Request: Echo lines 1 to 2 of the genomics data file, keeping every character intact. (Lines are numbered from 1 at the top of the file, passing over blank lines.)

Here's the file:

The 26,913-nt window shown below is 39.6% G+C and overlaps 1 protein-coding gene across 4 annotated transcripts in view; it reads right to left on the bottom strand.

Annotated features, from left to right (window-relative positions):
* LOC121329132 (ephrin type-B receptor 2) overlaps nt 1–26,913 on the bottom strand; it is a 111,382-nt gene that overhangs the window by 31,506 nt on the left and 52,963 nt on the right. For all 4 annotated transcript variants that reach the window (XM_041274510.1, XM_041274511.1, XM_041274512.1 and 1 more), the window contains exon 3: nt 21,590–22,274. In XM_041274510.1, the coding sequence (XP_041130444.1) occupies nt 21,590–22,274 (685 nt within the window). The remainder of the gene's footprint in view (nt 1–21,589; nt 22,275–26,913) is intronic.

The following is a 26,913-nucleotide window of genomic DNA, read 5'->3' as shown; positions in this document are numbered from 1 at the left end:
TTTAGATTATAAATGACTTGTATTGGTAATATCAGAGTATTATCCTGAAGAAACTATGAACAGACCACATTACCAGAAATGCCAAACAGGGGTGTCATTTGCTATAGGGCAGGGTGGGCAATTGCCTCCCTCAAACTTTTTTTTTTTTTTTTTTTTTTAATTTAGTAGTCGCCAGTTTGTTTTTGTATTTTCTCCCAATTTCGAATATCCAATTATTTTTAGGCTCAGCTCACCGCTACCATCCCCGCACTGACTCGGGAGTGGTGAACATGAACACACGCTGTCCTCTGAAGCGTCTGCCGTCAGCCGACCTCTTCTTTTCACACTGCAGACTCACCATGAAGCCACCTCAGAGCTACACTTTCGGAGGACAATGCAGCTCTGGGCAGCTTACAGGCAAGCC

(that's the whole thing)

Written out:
The 26,913-nt window shown below is 39.6% G+C and overlaps 1 protein-coding gene across 4 annotated transcripts in view; it reads right to left on the bottom strand.

Annotated features, from left to right (window-relative positions):